Happy the maimed, the halt, the mad, the blind—
All who, stamped separate by curtailing birth,
Owe no duty’s allegiance to mankind
Nor stand a valuing in their scheme of worth!
But I, whom Fate, not Nature, did curtail,
By no exterior voidness being exempt,
Must bear accusing glances where I fail,
Fixed in the general orbit of contempt.
Fate, less than Nature in being kind to lacking,
Giving the ill, shows not as outer cause,
Making our mock-free will the mirror’s backing
Which Fate’s own acts as if in itself shows;
And men, like children, seeing the image there,
Take place for cause and make our will Fate bear.
He that goes back does, since he goes, advance,
Though he doth not advance who goeth back,
And he that seeks, though he on nothing chance,
May still by words be said to find a lack.
This paradox of having, that is nought
In the world’s meaning of the things it screens,
Is yet true of the substance of pure thought
And there means something by the nought it means.
For thinking nought does on nought being confer,
As giving not is acting not to give,
And, to the same unbribed true thought, to err
Is to find truth, though by its negative.
So why call this world false, if false to be
Be to be aught, and being aught Being to be?
When I have sense of what to sense appears,
Sense is sense ere ’tis mine or mine in me is.
When I hear, Hearing, ere I do hear, hears.
When I see, before me abstract Seeing sees.
I am part Soul part I in all I touch—
Soul by that part I hold in common with all,
And I the spoiled part, that doth make sense such
As I can err by it and my sense mine call.
The rest is wondering what these thoughts may mean,
That come to explain and suddenly are gone,
Like messengers that mock the message’ mien,
Explaining all but the explanation;
As if we a ciphered letter’s cipher hit
And find it in an unknown language writ.
I am older than Nature and her Time
By all the timeless age of Consciousness,
And my adult oblivion of the clime
Where I was born makes me not countryless.
Ay, and dim through my daylight thoughts escape
Yearnings for that land where my childhood dreamed,
Which I cannot recall in colour or shape
But haunts my hours like something that hath gleamed
And yet is not as light remembered,
Nor to the left or to the right conceived;
And all round me tastes as if life were dead
And the world made but to be disbelieved.
Thus I my hope on unknown truth lay; yet
How but by hope do I the unknown truth get?
I do not know what truth the false untruth
Of this sad sense of the seen world may own,
Or if this flowered plant bears also a fruit
Unto the true reality unknown.
But as the rainbow, neither earth’s nor sky’s,
Stands in the dripping freshness of lulled rain,
A hope, not real yet not fancy’s, lies
Athwart the moment of our ceasing pain.
Somehow, since pain is felt yet felt as ill,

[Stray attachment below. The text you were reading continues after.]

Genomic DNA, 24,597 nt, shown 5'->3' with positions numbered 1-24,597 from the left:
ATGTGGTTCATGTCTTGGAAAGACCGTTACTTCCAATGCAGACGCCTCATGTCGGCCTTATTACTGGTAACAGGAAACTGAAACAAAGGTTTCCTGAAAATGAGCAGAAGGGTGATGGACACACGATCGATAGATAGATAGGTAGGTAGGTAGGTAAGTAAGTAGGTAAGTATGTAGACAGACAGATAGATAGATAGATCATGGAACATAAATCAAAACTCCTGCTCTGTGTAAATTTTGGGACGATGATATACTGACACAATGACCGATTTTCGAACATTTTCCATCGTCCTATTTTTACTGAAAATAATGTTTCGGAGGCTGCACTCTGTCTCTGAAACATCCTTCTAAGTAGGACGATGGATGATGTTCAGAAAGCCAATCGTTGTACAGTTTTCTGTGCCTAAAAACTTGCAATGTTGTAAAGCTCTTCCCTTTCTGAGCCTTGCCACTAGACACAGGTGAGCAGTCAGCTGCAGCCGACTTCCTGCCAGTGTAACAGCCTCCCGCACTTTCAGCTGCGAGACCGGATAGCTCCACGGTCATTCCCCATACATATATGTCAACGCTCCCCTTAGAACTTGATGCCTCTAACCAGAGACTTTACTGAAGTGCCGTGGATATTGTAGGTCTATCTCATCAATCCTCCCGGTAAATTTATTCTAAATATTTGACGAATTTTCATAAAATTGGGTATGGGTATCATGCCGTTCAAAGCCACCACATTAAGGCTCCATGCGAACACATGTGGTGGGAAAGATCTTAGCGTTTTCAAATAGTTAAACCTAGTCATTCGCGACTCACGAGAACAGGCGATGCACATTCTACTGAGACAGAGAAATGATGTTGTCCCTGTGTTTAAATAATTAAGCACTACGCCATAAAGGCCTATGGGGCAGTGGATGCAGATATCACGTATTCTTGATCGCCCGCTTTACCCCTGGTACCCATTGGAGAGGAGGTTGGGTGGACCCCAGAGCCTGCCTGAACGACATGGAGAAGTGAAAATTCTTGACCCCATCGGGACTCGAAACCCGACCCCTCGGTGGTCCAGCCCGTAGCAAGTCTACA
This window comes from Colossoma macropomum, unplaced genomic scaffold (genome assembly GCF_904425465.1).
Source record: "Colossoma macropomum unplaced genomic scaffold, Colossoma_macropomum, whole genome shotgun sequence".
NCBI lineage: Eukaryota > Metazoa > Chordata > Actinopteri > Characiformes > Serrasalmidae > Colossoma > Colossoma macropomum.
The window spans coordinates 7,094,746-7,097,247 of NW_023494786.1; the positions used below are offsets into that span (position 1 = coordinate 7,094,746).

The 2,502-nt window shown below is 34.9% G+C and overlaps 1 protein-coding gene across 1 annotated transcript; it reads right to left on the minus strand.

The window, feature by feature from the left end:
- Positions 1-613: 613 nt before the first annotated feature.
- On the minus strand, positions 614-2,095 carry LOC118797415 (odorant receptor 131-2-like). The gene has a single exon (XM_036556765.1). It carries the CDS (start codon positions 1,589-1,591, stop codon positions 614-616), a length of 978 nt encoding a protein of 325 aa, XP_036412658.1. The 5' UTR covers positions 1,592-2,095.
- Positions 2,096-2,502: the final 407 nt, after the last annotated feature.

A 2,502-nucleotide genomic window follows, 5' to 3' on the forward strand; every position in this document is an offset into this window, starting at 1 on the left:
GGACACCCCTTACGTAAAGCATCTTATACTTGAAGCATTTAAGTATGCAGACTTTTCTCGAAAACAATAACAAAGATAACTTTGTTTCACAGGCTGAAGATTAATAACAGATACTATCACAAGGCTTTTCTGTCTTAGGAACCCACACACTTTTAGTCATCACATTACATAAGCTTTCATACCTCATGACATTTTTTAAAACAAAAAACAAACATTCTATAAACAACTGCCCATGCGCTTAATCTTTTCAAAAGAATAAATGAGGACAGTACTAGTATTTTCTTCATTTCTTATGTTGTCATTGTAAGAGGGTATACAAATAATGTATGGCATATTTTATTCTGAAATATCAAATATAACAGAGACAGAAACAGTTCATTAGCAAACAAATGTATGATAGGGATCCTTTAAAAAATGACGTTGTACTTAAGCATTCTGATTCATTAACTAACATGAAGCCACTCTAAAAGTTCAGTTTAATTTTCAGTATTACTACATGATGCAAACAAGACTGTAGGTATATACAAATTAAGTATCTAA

Hope hath a better warrant than being hoped;
Since pain is felt as aught we should not feel
Man hath a Nature’s reason for having groped,
Since Time was Time and age and grief his measures,
Towards a better shelter than Time’s pleasures.
My weary life, that lives unsatisfied
On the foiled off-brink of being e’er but this,
To whom the power to will hath been denied
And the will to renounce doth also miss;
My sated life, with having nothing sated,
In the motion of moving poisèd aye,
Within its dreams from its own dreams abated—
This life let the Gods change or take away.
For this endless succession of empty hours,
Like deserts after deserts, voidly one,
Doth undermine the very dreaming powers
And dull even thought’s active inaction,
Tainting with fore-unwilled will the dreamed act
Twice thus removed from the unobtained fact.
The edge of the green wave whitely doth hiss
Upon the wetted sand. I look, yet dream.
Surely reality cannot be this!
Somehow, somewhere this surely doth but seem!
The sky, the sea, this great extent disclosed
Of outward joy, this bulk of life we feel,
Is not something, but something interposed.
Only what in this is not this is real.
If this be to have sense, if to be awake
Be but to see this bright, great sleep of things,
For the rarer potion mine own dreams I’ll take
And for truth commune with imaginings,
Holding a dream too bitter, a too fair curse,
This common sleep of men, the universe.
How yesterday is long ago! The past
Is a fixed infinite distance from to-day,
And bygone things, the first-lived as the last,
In irreparable sameness far away.
How the to-be is infinitely ever
Out of the place wherein it will be Now,
Like the seen wave yet far up in the river,
Which reaches not us, but the new-waved flow!
This thing Time is, whose being is having none,
The equable tyrant of our different fates,
Who could not be bought off by a shattered sun
Or tricked by new use of our careful dates.
This thing Time is, that to the grave will bear
My heart, sure but of it and of my fear.